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Acute Epidural Hematoma Formation in Cervical Spine After Interlaminar Epidural Steroid Injection Despite Discontinuation of Clopidogrel
  1. Ramsin M. Benyamin, MD*,,,§,
  2. Ricardo Vallejo, MD, PhD*,,§,
  3. Victor Wang, MD, PhD,
  4. Nitesh Kumar*,§,
  5. David L. Cedeño, PhD*,§ and
  6. Anobel Tamrazi, MD, PhD
  1. From the *Millennium Pain Center, Bloomington; †Department of Surgery, University of Illinois, College of Medicine, Champaign; ‡Department of Biological Sciences, Illinois State University, Normal; and §Illinois Wesleyan University, Bloomington, IL; ∥Department of Neurology, University of Utah, Salt Lake City, UT; and ¶Division of Vascular and Interventional Radiology, The Johns Hopkins Hospital, Baltimore, MD
  1. Address correspondence to: Ramsin M. Benyamin, MD, Millennium Pain Center, 1015 S Mercer Ave, Bloomington, IL 61701 (e-mail: rbenyamin{at}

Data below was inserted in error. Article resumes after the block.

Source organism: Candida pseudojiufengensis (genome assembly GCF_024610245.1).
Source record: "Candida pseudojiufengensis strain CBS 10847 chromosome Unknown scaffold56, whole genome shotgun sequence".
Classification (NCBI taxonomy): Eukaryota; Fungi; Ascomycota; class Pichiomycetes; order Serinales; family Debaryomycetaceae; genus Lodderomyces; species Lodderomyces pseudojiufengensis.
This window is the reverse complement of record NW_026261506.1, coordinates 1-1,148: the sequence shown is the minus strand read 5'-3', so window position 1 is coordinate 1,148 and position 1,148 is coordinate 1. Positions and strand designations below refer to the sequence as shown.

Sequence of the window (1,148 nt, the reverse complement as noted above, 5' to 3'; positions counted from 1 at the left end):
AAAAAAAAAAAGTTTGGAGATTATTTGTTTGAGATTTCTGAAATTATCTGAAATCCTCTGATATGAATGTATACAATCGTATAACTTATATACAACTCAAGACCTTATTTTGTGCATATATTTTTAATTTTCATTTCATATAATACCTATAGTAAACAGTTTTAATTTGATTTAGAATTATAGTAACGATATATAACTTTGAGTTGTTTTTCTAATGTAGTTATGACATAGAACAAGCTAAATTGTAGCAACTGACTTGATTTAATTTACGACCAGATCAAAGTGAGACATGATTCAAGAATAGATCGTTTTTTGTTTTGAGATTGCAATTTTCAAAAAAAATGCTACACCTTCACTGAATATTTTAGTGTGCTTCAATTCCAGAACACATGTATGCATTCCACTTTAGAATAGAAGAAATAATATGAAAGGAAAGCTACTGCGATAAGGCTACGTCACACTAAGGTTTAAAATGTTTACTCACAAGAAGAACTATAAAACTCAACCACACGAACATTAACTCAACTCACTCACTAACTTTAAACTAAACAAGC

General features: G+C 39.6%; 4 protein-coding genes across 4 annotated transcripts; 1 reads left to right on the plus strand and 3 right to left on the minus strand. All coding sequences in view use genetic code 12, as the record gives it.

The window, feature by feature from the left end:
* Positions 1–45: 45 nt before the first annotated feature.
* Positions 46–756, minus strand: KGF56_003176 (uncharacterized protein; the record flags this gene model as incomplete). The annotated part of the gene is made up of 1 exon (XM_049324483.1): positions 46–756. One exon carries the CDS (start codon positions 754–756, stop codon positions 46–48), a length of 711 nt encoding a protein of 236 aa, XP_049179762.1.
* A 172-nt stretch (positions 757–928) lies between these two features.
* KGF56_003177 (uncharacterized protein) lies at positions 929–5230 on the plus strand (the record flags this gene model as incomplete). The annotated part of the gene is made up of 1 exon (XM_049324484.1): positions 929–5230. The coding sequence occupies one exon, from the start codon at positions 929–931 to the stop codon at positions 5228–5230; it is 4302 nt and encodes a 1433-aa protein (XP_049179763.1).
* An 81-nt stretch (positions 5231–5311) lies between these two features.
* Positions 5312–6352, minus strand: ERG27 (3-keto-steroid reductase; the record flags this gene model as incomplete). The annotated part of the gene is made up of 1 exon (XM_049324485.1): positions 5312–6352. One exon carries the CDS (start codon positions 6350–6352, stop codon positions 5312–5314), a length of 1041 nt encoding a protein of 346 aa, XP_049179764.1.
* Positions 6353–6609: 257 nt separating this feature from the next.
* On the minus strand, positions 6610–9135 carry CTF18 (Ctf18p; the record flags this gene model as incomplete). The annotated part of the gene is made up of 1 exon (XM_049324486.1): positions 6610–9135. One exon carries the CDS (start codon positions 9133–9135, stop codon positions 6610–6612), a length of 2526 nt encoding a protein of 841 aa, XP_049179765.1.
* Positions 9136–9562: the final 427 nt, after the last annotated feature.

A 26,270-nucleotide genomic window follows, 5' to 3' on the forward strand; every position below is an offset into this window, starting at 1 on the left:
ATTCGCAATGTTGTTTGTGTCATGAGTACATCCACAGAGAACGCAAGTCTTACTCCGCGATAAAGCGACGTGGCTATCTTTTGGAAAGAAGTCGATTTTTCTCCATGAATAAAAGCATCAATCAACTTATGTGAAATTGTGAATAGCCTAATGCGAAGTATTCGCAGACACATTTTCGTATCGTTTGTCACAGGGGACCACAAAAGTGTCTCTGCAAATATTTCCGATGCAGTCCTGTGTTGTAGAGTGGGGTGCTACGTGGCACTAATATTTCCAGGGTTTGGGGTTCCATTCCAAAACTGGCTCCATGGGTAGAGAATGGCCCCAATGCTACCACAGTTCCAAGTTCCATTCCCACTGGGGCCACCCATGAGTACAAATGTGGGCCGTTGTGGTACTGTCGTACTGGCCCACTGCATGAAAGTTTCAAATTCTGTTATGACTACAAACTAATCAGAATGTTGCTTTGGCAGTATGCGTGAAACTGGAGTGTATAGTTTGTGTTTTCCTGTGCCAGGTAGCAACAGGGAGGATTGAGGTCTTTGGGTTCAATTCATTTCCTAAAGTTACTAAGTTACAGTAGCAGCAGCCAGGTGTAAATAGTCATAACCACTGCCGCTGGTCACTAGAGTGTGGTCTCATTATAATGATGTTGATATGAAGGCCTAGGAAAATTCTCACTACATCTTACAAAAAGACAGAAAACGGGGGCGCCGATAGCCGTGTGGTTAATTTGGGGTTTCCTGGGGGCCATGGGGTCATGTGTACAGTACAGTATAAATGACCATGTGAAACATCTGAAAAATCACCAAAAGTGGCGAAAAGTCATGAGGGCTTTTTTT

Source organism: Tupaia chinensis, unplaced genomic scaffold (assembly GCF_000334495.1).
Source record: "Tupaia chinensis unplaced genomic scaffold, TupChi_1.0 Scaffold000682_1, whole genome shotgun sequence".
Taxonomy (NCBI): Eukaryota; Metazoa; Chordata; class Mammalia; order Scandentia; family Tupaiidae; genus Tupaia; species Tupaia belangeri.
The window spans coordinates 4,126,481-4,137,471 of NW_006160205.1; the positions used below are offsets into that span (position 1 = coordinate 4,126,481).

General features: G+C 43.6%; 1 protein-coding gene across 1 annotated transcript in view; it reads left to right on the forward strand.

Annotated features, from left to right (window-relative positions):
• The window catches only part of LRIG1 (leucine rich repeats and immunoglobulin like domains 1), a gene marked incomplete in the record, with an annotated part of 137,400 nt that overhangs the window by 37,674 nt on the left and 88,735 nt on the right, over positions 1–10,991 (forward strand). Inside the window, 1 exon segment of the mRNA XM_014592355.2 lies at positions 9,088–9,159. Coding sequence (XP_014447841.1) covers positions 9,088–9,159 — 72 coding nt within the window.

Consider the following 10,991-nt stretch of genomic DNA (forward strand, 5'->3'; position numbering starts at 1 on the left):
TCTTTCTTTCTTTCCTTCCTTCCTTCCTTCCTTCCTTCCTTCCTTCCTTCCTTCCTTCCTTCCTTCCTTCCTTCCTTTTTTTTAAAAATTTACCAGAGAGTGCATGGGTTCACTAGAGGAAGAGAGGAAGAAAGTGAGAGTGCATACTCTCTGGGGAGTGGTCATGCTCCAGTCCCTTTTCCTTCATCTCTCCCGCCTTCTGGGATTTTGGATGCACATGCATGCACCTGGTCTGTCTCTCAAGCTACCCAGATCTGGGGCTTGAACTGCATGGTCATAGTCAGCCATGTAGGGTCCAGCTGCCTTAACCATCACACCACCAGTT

Background Perioperative management of patients on anticoagulant therapy prior to interventional pain procedures creates a challenge when balancing the risk of bleeding against thromboembolic events.

Case Report We report a case of epidural hematoma formation in the cervical spine following interlaminar epidural steroid injection in an elderly woman with chronic neck and arm pain, who was on clopidogrel therapy.

Conclusions This is the first reported case of hematoma formation immediately following an epidural steroid injection possibly associated with clopidogrel, even though established guidelines on the timing of the discontinuation of clopidogrel prior to the procedure were exceeded. Severe pain appears to be the first symptom of hematoma formation, and therefore immediate diagnostic workup and evacuation of hematoma are essential in preventing neurological damage. It may be advisable to carry out a test specific for clopidogrel such as the P2Y12 to ensure that there is no residual action on platelet aggregation function, particularly in patients who may be slow metabolizers of clopidogrel. Caution is advised prior to administering analgesics with antiplatelet effects such as ketorolac.

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  • The authors declare no conflict of interest.